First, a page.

Electric field of a moving charge?

  • #1
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I have a moving charge in a generic motion, and I pick a point p, how do I get the electric field caused by the charge on point p, at any time?
Can I use the coulomb definition of electric field that relates it's strenght with the Distance?
Or does that law works only when the charge is static?
How can I Do?
Btw this is not a homework question oregarding something, i'm just wondering cause I never encountered such a problem and they told me that coulomb law work for electrostatics

I know all maxwell equations
 

Answers and Replies

  • #2
QuantumQuest
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First, I have to tell you that in order to calculate the fields (electric and magnetic) of a moving charge , the math are somewhat involved. You can derive the fields from the (retarded) potentials. For a such derivation you can take a look here. Also, for a derivation using first principles take a look here.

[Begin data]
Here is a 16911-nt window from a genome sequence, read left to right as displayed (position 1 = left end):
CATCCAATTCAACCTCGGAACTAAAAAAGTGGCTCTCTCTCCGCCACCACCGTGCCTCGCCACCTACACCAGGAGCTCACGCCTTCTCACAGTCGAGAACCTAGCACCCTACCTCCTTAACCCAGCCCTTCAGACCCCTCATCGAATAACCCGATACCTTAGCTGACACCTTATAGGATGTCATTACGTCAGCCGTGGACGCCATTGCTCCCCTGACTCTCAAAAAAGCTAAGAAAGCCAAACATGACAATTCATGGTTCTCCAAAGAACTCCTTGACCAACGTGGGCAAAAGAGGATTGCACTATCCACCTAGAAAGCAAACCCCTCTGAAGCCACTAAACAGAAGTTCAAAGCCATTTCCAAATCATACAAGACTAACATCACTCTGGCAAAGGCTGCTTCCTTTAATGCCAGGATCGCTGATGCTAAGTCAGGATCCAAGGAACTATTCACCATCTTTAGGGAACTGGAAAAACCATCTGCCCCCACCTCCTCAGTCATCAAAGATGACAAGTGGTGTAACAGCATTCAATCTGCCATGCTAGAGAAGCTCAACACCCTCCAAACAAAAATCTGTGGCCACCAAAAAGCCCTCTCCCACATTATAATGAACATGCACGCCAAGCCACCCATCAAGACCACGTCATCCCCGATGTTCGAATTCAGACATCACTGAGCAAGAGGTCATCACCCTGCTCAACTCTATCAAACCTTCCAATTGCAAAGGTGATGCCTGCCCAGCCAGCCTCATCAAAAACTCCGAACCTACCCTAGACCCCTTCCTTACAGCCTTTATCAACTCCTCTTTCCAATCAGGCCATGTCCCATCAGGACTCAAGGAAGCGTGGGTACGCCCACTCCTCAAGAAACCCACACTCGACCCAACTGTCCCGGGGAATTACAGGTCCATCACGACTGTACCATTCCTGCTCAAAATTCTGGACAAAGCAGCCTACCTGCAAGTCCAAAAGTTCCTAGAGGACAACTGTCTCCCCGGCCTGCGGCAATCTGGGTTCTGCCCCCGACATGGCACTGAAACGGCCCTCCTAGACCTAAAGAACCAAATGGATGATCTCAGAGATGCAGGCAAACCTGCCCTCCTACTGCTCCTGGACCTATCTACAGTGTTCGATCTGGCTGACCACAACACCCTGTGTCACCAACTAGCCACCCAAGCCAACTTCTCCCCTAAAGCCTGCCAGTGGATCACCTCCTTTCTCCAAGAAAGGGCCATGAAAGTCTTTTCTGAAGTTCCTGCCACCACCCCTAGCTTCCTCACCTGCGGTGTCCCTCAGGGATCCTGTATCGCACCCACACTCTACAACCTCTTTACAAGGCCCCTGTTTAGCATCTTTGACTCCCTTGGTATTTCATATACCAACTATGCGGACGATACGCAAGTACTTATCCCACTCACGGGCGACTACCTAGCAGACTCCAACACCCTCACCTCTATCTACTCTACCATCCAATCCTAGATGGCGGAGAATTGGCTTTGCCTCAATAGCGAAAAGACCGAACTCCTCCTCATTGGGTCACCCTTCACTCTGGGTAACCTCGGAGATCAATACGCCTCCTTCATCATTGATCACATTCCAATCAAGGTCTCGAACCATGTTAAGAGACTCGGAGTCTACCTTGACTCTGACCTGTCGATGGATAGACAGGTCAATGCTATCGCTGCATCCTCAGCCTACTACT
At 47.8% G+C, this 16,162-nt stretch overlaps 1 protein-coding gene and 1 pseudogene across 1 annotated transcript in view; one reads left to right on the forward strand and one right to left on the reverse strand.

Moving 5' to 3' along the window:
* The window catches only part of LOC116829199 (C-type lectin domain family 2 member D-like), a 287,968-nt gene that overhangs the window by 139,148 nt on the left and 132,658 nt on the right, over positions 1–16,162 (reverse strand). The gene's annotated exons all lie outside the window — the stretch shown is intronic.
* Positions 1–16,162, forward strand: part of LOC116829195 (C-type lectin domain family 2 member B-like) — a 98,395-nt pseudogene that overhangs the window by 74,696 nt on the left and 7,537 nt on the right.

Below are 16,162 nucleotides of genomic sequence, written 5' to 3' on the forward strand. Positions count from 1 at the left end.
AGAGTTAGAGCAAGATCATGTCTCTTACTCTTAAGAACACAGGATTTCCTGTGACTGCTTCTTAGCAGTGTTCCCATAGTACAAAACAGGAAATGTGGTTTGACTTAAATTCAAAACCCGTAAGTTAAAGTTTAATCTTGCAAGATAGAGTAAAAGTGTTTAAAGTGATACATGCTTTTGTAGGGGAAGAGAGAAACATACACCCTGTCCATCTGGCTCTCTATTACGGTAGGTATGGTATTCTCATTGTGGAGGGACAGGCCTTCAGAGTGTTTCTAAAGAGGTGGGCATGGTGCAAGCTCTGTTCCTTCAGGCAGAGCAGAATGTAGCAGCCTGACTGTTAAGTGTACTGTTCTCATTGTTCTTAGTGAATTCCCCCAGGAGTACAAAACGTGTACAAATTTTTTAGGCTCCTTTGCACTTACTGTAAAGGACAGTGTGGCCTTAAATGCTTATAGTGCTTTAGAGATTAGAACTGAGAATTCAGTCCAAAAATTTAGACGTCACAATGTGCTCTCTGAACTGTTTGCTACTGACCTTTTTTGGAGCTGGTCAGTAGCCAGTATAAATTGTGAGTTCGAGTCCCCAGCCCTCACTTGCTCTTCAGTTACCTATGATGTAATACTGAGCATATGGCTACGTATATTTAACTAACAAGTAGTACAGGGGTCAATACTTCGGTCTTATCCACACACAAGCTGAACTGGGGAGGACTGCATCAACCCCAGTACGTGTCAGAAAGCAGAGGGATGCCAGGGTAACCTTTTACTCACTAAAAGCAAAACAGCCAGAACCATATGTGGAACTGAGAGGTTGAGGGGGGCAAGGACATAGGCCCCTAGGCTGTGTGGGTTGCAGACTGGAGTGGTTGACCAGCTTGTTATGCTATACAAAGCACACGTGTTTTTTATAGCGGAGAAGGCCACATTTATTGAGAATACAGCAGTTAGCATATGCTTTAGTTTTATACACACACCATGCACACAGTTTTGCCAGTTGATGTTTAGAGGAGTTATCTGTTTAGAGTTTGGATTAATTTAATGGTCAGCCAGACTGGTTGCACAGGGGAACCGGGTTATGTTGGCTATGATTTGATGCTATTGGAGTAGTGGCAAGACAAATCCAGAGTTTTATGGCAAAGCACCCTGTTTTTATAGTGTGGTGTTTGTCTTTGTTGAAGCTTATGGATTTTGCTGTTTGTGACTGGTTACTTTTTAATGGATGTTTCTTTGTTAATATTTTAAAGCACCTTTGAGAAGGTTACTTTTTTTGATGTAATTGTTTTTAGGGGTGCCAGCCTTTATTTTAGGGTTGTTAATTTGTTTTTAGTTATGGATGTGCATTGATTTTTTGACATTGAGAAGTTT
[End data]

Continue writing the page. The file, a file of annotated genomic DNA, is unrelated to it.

• #3
210
15
First, I have to tell you that in order to calculate the fields (electric and magnetic) of a moving charge , the math are somewhat involved. You can derive the fields from the (retarded) potentials. For a such derivation you can take a look here. Also, for a derivation using first principles take a look here.

What are the retarded Potential? Why can't I use the coulomb Law?
The magnetic field is not conservative, how can it have a Potential?
 
  • #4
QuantumQuest
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What are the retarded Potential?

Retarded potentials are the electromagnetic potentials generated by time-varying electric current or charge distributions in the past. For more see Wikipedia.

Why can't I use the coulomb Law?

Coulomb's Law can be applied for static charge(s) or in integral form for charge distributions. Now, if we have a moving charge we have a magnetic force as well. So, we can't consider only the electrostatic force in this case.

The magnetic field is not conservative, how can it have a Potential?

The magnetic field itself is neither conservative nor non-conservative. In order to characterize a field in general as conservative or not, you have to take the force applied on a particle moving along any closed path and calculate the net work done. But in this case, the magnetic field (effectively force) on a moving particle is at right angles to the motion so the work is always zero. So, there is no proper application of the concept.
 
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